3. There is a disconnect between the perceptions of students and the adults who support their learning.

Family and staff responses tended to be more positive than the responses of students to the same or similar questions about various facets of school (e.g., engagement; relationships; diversity, equity, and inclusion; etc.).

“I think all of the staff and admin at my school truly care about students, but I think there are huge misunderstandings about our students’ needs and abilities particularly now more than ever and that can hurt our students.” -Staff comment

As schools return to in-person teaching this fall, Barr partner schools are demonstrating that there is an opportunity to reflect on these themes and apply the many lessons learned from the past eighteen months so that schools don’t revert to what wasn’t working for too many students.

schools are demonstrating that there is an opportunity to reflect on these themes and apply the many lessons learned from the past eighteen months so that schools don't revert to what wasn't working for too many students.

When Jessica Waters, Executive Director at Nowell Leadership Academy saw that her students were rating their feelings of "Belonging and Peer Collaboration" particularly low on the survey, she immediately instituted additional virtual learning spaces to encourage more collaboration among remote students, and pushed for more live instruction as students and staff returned to the classroom. She also used the survey data to support strategic planning at the Board level, sharing students’ insights from the survey with the school’s decision makers to further implement student-centric improvements in the upcoming school year. The school’s intentional focus yielded results: when they readministered the YouthTruth survey in the spring, students’ ratings in the Belonging and Peer Collaboration category had significantly improved.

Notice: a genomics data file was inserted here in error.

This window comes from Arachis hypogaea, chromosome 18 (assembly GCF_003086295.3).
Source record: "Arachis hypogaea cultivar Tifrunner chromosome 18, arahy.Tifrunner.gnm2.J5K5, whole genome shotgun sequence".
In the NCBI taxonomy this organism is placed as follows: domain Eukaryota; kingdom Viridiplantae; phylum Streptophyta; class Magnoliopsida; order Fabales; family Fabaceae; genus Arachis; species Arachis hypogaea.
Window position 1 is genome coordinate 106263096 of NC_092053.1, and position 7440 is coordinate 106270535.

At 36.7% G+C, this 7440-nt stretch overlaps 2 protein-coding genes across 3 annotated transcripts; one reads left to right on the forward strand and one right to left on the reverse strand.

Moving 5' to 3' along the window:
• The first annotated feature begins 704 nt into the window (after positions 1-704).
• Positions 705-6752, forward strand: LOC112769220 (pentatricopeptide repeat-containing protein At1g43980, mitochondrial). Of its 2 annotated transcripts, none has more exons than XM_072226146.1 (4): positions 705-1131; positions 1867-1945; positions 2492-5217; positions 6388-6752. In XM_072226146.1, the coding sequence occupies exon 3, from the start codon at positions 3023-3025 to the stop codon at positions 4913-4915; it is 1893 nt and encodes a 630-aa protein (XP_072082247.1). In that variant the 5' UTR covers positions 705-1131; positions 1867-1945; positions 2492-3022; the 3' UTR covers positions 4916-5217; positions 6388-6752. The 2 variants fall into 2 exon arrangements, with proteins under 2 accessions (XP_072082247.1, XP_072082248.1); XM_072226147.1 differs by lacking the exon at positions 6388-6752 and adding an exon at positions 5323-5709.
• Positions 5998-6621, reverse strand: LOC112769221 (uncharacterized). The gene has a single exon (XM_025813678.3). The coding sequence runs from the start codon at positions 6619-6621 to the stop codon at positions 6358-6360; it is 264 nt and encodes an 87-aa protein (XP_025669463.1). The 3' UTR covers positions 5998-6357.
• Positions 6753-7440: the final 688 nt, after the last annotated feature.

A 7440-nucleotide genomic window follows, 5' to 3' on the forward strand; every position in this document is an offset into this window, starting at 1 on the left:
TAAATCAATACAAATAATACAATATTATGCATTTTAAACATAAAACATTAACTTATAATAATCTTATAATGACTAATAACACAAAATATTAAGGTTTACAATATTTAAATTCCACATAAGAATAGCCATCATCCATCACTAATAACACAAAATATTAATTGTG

Likewise, leadership at the Margarita Muñiz Academy could already sense that students were not fully engaged in school pre-pandemic. The YouthTruth survey results confirmed what the school suspected and highlighted that students were concerned about their preparation for college and careers. Armed with student feedback, Muñiz Academy has begun a deep look at the strengths and gaps of many of the school’s structures, including their advisory curriculum, instructional strategies, and continuum of student experiences, to ensure that all students are engaged in relevant, authentic, college-and-career connected learning experiences throughout their time in high school.

These examples are just a few of the ways school teams have incorporated stakeholder feedback into their short- and long-term planning, and YouthTruth is just one of many tools that schools can use to listen and collect data in an ongoing way. As schools welcome students back this fall amidst a continually evolving pandemic, uncertainty and change will likely continue to mark the upcoming school year. Regularly soliciting and acting on stakeholder feedback will be crucial for schools to respond strategically to what they are learning, to improve student experiences and outcomes both this year and beyond.

Further insights, additional quotes, analysis, and resources can be found in our YouthTruth survey brief linked below.

Read the YouthTruth Survey Brief

comments powered by Disqus

Ali Gross

Program Officer, Education